Category: Crypto / security

Privacy (by )

I have a looser attitude towards privacy than most people, but I have began to reconsider that lately.

Generally, I believed (and still do) that anything I do in public is pretty much exempt from privacy. I have no privacy objection to pervasive CCTV, because if I do anything in a public place, somebody could be watching me anyway. The fact that my enemies can now just consult massive archives of CCTV to find me rather than having to get somebody to follow me around isn't, in my view, a huge deal. Indeed, I quite like the idea of sousveillance, having my own recording of what happens around me. It might be inappropriate to be doing that in circumstances that the people around me consider "private", so I'd turn it off for their comfort when it seemed right to do so, but I would still assume that anything I do in the presence of other people is basically recorded to some extent - after all, it's in their memory, at least!

Likewise with monitoring my network traffic at my ISP; I have never had any illusion of privacy there. I encrypt traffic that matters, and accept that the existence and destination/origin of encrypted traffic might be used by my enemies for traffic analysis.

So, I didn't really have any objections to mass surveillance; I had far more objection to the facts that encryption is far from ubiquitous and that information security is not taught in schools. My feeling was that if I can't stop an enemy that doesn't abide by the law (eg, organised criminals) from performing traffic analysis on me, then I can't assume it's private; I can stop them reading my stuff or impersonating me by using public key cryptography, so as long as the law doesn't hinder that, I'm content.

As such, I always wished that Web browsers would just include some kind of unique user ID in the headers, ideally backing it up with a public-key signature of the entire HTTP request. Then we could dispense with session cookies, logins, and even things like OpenID; we'd just authenticate to our browser by supplying the keypair in some browser-dependent way, and then head out onto the secure-single-sign-on Web. There's no loss in privacy compared to the current status quo that people are happy to identify themselves to web sites with email addresses, but it'd be a whole lot simpler for users and for developers. And so that, basically, is the security model I developed for ARGON.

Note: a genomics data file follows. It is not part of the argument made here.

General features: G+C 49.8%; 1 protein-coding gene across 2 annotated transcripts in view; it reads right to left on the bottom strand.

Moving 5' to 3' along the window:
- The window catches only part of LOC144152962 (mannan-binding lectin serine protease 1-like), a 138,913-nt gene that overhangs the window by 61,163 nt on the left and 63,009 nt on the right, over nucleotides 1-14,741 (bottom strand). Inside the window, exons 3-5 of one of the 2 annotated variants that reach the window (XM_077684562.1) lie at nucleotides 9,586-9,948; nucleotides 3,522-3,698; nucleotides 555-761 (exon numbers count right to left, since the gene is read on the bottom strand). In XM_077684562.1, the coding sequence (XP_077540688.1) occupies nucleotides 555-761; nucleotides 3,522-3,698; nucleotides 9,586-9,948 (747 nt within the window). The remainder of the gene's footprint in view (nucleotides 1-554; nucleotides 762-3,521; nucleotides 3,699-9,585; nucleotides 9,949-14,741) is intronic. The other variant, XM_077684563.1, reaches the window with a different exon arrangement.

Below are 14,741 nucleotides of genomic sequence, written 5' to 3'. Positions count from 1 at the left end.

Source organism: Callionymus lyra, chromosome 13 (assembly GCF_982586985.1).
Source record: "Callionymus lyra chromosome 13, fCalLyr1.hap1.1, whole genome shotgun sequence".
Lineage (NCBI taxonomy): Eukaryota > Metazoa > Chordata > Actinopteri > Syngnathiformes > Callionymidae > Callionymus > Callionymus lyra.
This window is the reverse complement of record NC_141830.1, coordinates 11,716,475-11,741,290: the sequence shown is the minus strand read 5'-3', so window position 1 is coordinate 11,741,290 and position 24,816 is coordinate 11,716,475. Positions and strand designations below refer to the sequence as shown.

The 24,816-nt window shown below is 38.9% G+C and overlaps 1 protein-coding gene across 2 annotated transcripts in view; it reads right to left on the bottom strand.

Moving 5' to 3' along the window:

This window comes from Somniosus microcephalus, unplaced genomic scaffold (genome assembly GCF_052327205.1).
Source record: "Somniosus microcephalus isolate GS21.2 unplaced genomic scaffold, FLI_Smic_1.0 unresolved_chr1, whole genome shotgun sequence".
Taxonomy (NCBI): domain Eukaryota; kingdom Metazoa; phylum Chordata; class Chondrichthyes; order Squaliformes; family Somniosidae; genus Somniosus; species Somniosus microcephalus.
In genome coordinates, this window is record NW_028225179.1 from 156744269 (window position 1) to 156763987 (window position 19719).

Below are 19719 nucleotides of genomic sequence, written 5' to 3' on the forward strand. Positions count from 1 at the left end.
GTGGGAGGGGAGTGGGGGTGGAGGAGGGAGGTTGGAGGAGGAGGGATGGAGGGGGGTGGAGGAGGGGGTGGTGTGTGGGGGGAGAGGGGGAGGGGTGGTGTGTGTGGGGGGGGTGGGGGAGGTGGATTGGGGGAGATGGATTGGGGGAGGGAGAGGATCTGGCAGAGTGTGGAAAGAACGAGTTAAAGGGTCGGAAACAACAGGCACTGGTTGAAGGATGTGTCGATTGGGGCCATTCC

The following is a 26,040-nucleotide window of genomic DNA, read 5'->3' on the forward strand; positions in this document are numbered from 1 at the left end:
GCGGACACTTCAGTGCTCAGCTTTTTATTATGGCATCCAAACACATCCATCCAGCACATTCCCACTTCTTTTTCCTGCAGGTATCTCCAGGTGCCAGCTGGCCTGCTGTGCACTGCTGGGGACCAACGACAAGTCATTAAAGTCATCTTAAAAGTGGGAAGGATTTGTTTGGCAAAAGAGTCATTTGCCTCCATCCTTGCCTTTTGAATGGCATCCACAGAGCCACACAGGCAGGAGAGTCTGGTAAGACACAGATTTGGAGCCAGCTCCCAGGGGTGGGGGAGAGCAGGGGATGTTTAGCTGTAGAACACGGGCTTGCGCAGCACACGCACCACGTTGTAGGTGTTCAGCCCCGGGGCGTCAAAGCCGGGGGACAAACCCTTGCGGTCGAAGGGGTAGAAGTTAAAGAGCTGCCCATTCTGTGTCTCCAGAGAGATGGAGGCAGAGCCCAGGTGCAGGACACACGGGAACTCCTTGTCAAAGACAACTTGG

However, I am starting to change my mind.

I've always felt that the "hole" in my approach to privacy was that it depended on my own knowledge of security and my enlightened use of encryption; I wanted sufficient education to bring everyone to that level. Encryption tools are generally a bit clunky, but if more people wanted to use them, that would create demand for better tools (or, more pertinently, better integration into the tools they already use). I felt that if we could just get people to encrypt and sign their communications, and encrypt their storage, and use Tor for things where the cost is worth the protection against traffic analysis, everything would be fine.

However, what has made me start to change my mind is the move towards storing one's data on third-party servers. By which I mean, living your life through Facebook, or letting Google store your email and your documents. People are moving away from having a computer full of their stuff, and communicating semi-directly with their peer's computers, towards letting third parties hold all their stuff. Often third parties they don't pay money to and are in no contract with, so they have little or no leverage over.

It's easy to say that educating people in computer security would make them realise that's a bad idea, but I use many of these services despite not trusting them one bit; I do it because network effects force me to. I could run my own StatusNet server on my own hardware, but instead I use Twitter in order to make it easy for people to communicate with me. I use Facebook because it's the easiest way to keep up with my many peers that do, and sometimes because I am forced to; an organisation I am a member of uses a Facebook group for important announcements. Many people do not publish an email address, but instead require me to contact them through various third-party services.

In effect, we are being forced to hand our information to third parties, and to trust them with it. Variations on these services that store your information on hardware you control exist; variations on those services where you actually pay a service provider to store it on their hardware (in exchange for them looking after maintenance, amortizing up-front costs, and so on for you, and where they are more incentivised to keep your stuff secure so you trust them than to try and find ways to make money out of it) also exist.

But they are not popular, as the big "free" providers have the vast majority of the users, and the value of these services is in all your peers already being on them. Now that worries me.